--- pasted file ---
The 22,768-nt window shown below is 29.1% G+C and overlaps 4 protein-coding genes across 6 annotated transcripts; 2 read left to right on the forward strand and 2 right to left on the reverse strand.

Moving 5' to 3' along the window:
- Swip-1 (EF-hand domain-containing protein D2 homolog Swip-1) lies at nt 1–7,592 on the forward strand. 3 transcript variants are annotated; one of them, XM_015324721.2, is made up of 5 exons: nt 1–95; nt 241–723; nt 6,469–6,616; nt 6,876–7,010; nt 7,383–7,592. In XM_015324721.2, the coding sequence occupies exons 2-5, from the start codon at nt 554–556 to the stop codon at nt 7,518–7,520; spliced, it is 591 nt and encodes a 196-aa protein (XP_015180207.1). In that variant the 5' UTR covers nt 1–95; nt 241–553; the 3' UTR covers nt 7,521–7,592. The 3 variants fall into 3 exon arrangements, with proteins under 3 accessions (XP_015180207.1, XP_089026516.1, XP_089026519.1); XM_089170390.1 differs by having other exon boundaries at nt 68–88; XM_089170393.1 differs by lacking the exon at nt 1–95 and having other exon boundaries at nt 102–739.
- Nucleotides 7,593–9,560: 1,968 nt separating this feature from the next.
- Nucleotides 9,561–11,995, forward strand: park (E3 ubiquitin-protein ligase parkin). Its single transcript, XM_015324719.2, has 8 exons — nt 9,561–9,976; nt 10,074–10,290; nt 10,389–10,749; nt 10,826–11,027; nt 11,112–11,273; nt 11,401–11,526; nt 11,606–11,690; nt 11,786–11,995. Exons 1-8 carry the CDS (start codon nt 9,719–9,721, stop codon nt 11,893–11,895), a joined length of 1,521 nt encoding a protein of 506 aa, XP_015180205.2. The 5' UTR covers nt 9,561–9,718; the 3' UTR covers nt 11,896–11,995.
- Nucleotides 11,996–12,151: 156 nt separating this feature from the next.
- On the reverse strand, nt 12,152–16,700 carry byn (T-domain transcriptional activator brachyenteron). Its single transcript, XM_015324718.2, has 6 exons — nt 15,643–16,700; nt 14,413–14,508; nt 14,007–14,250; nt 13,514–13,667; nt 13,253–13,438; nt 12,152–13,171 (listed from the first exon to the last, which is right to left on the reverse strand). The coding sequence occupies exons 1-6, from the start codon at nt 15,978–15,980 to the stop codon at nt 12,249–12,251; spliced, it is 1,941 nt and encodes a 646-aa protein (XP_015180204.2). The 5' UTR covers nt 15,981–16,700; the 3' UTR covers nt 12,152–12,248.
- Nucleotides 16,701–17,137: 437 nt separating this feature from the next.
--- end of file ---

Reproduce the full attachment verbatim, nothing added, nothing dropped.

The 22,768-nt window shown below is 29.1% G+C and overlaps 4 protein-coding genes across 6 annotated transcripts; 2 read left to right on the forward strand and 2 right to left on the reverse strand.

Moving 5' to 3' along the window:
- Swip-1 (EF-hand domain-containing protein D2 homolog Swip-1) lies at nt 1–7,592 on the forward strand. 3 transcript variants are annotated; one of them, XM_015324721.2, is made up of 5 exons: nt 1–95; nt 241–723; nt 6,469–6,616; nt 6,876–7,010; nt 7,383–7,592. In XM_015324721.2, the coding sequence occupies exons 2-5, from the start codon at nt 554–556 to the stop codon at nt 7,518–7,520; spliced, it is 591 nt and encodes a 196-aa protein (XP_015180207.1). In that variant the 5' UTR covers nt 1–95; nt 241–553; the 3' UTR covers nt 7,521–7,592. The 3 variants fall into 3 exon arrangements, with proteins under 3 accessions (XP_015180207.1, XP_089026516.1, XP_089026519.1); XM_089170390.1 differs by having other exon boundaries at nt 68–88; XM_089170393.1 differs by lacking the exon at nt 1–95 and having other exon boundaries at nt 102–739.
- Nucleotides 7,593–9,560: 1,968 nt separating this feature from the next.
- Nucleotides 9,561–11,995, forward strand: park (E3 ubiquitin-protein ligase parkin). Its single transcript, XM_015324719.2, has 8 exons — nt 9,561–9,976; nt 10,074–10,290; nt 10,389–10,749; nt 10,826–11,027; nt 11,112–11,273; nt 11,401–11,526; nt 11,606–11,690; nt 11,786–11,995. Exons 1-8 carry the CDS (start codon nt 9,719–9,721, stop codon nt 11,893–11,895), a joined length of 1,521 nt encoding a protein of 506 aa, XP_015180205.2. The 5' UTR covers nt 9,561–9,718; the 3' UTR covers nt 11,896–11,995.
- Nucleotides 11,996–12,151: 156 nt separating this feature from the next.
- On the reverse strand, nt 12,152–16,700 carry byn (T-domain transcriptional activator brachyenteron). Its single transcript, XM_015324718.2, has 6 exons — nt 15,643–16,700; nt 14,413–14,508; nt 14,007–14,250; nt 13,514–13,667; nt 13,253–13,438; nt 12,152–13,171 (listed from the first exon to the last, which is right to left on the reverse strand). The coding sequence occupies exons 1-6, from the start codon at nt 15,978–15,980 to the stop codon at nt 12,249–12,251; spliced, it is 1,941 nt and encodes a 646-aa protein (XP_015180204.2). The 5' UTR covers nt 15,981–16,700; the 3' UTR covers nt 12,152–12,248.
- Nucleotides 16,701–17,137: 437 nt separating this feature from the next.